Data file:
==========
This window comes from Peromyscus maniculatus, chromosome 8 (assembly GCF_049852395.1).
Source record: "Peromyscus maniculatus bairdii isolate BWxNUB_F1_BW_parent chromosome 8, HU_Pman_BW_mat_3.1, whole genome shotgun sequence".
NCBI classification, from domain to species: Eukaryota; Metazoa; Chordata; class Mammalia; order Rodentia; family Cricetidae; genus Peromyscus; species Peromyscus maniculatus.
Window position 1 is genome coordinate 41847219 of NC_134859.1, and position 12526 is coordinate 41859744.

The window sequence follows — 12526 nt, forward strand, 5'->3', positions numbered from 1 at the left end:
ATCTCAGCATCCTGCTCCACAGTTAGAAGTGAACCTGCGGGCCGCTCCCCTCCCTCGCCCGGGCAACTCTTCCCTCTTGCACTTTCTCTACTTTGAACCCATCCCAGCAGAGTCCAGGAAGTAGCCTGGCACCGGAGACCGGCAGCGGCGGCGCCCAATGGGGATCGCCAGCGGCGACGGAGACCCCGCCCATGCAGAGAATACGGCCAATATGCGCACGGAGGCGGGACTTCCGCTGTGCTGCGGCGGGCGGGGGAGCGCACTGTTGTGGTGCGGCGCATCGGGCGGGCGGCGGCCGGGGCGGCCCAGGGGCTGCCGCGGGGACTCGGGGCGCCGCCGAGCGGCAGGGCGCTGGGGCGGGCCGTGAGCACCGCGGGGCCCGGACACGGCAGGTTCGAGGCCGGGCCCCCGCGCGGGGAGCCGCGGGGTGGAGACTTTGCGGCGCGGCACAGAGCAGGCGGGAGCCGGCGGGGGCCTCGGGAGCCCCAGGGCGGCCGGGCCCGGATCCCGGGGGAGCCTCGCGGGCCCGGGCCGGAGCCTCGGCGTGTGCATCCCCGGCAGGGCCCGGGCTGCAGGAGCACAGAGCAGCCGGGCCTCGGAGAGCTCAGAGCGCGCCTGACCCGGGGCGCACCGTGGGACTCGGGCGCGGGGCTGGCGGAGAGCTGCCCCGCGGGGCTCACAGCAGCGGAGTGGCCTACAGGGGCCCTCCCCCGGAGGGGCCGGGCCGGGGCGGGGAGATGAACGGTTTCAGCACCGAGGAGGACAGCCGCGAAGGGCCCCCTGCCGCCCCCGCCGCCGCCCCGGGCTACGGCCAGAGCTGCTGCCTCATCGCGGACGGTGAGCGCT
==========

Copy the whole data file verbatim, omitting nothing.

This window comes from Peromyscus maniculatus, chromosome 8 (assembly GCF_049852395.1).
Source record: "Peromyscus maniculatus bairdii isolate BWxNUB_F1_BW_parent chromosome 8, HU_Pman_BW_mat_3.1, whole genome shotgun sequence".
NCBI classification, from domain to species: Eukaryota; Metazoa; Chordata; class Mammalia; order Rodentia; family Cricetidae; genus Peromyscus; species Peromyscus maniculatus.
Window position 1 is genome coordinate 41847219 of NC_134859.1, and position 12526 is coordinate 41859744.

The window sequence follows — 12526 nt, forward strand, 5'->3', positions numbered from 1 at the left end:
ATCTCAGCATCCTGCTCCACAGTTAGAAGTGAACCTGCGGGCCGCTCCCCTCCCTCGCCCGGGCAACTCTTCCCTCTTGCACTTTCTCTACTTTGAACCCATCCCAGCAGAGTCCAGGAAGTAGCCTGGCACCGGAGACCGGCAGCGGCGGCGCCCAATGGGGATCGCCAGCGGCGACGGAGACCCCGCCCATGCAGAGAATACGGCCAATATGCGCACGGAGGCGGGACTTCCGCTGTGCTGCGGCGGGCGGGGGAGCGCACTGTTGTGGTGCGGCGCATCGGGCGGGCGGCGGCCGGGGCGGCCCAGGGGCTGCCGCGGGGACTCGGGGCGCCGCCGAGCGGCAGGGCGCTGGGGCGGGCCGTGAGCACCGCGGGGCCCGGACACGGCAGGTTCGAGGCCGGGCCCCCGCGCGGGGAGCCGCGGGGTGGAGACTTTGCGGCGCGGCACAGAGCAGGCGGGAGCCGGCGGGGGCCTCGGGAGCCCCAGGGCGGCCGGGCCCGGATCCCGGGGGAGCCTCGCGGGCCCGGGCCGGAGCCTCGGCGTGTGCATCCCCGGCAGGGCCCGGGCTGCAGGAGCACAGAGCAGCCGGGCCTCGGAGAGCTCAGAGCGCGCCTGACCCGGGGCGCACCGTGGGACTCGGGCGCGGGGCTGGCGGAGAGCTGCCCCGCGGGGCTCACAGCAGCGGAGTGGCCTACAGGGGCCCTCCCCCGGAGGGGCCGGGCCGGGGCGGGGAGATGAACGGTTTCAGCACCGAGGAGGACAGCCGCGAAGGGCCCCCTGCCGCCCCCGCCGCCGCCCCGGGCTACGGCCAGAGCTGCTGCCTCATCGCGGACGGTGAGCGCT